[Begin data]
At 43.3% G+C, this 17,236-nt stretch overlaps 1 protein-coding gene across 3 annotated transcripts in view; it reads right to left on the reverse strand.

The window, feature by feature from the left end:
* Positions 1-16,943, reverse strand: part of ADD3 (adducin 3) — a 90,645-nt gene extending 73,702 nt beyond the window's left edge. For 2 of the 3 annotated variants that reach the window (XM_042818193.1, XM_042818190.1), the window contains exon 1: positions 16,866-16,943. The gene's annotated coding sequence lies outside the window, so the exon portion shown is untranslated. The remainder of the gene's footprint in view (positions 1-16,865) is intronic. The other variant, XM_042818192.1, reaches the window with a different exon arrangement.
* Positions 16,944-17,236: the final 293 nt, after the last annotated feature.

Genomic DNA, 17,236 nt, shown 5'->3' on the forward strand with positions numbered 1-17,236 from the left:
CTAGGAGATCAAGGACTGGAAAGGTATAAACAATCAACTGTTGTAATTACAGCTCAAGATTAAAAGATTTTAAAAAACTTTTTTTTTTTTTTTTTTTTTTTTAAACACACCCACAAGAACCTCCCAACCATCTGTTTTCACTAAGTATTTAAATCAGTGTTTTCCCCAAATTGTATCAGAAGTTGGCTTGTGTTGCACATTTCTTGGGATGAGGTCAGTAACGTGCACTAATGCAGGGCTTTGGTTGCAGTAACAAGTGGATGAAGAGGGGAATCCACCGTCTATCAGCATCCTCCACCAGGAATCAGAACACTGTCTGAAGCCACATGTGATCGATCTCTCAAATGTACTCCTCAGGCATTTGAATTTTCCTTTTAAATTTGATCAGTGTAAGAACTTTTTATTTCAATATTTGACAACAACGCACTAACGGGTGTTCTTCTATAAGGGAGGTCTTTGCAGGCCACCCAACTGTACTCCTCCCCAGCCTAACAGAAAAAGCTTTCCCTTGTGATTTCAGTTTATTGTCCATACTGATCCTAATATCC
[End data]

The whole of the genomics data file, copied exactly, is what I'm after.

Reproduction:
At 43.3% G+C, this 17,236-nt stretch overlaps 1 protein-coding gene across 3 annotated transcripts in view; it reads right to left on the reverse strand.

The window, feature by feature from the left end:
* Positions 1-16,943, reverse strand: part of ADD3 (adducin 3) — a 90,645-nt gene extending 73,702 nt beyond the window's left edge. For 2 of the 3 annotated variants that reach the window (XM_042818193.1, XM_042818190.1), the window contains exon 1: positions 16,866-16,943. The gene's annotated coding sequence lies outside the window, so the exon portion shown is untranslated. The remainder of the gene's footprint in view (positions 1-16,865) is intronic. The other variant, XM_042818192.1, reaches the window with a different exon arrangement.
* Positions 16,944-17,236: the final 293 nt, after the last annotated feature.

Genomic DNA, 17,236 nt, shown 5'->3' on the forward strand with positions numbered 1-17,236 from the left:
CTAGGAGATCAAGGACTGGAAAGGTATAAACAATCAACTGTTGTAATTACAGCTCAAGATTAAAAGATTTTAAAAAACTTTTTTTTTTTTTTTTTTTTTTTTAAACACACCCACAAGAACCTCCCAACCATCTGTTTTCACTAAGTATTTAAATCAGTGTTTTCCCCAAATTGTATCAGAAGTTGGCTTGTGTTGCACATTTCTTGGGATGAGGTCAGTAACGTGCACTAATGCAGGGCTTTGGTTGCAGTAACAAGTGGATGAAGAGGGGAATCCACCGTCTATCAGCATCCTCCACCAGGAATCAGAACACTGTCTGAAGCCACATGTGATCGATCTCTCAAATGTACTCCTCAGGCATTTGAATTTTCCTTTTAAATTTGATCAGTGTAAGAACTTTTTATTTCAATATTTGACAACAACGCACTAACGGGTGTTCTTCTATAAGGGAGGTCTTTGCAGGCCACCCAACTGTACTCCTCCCCAGCCTAACAGAAAAAGCTTTCCCTTGTGATTTCAGTTTATTGTCCATACTGATCCTAATATCC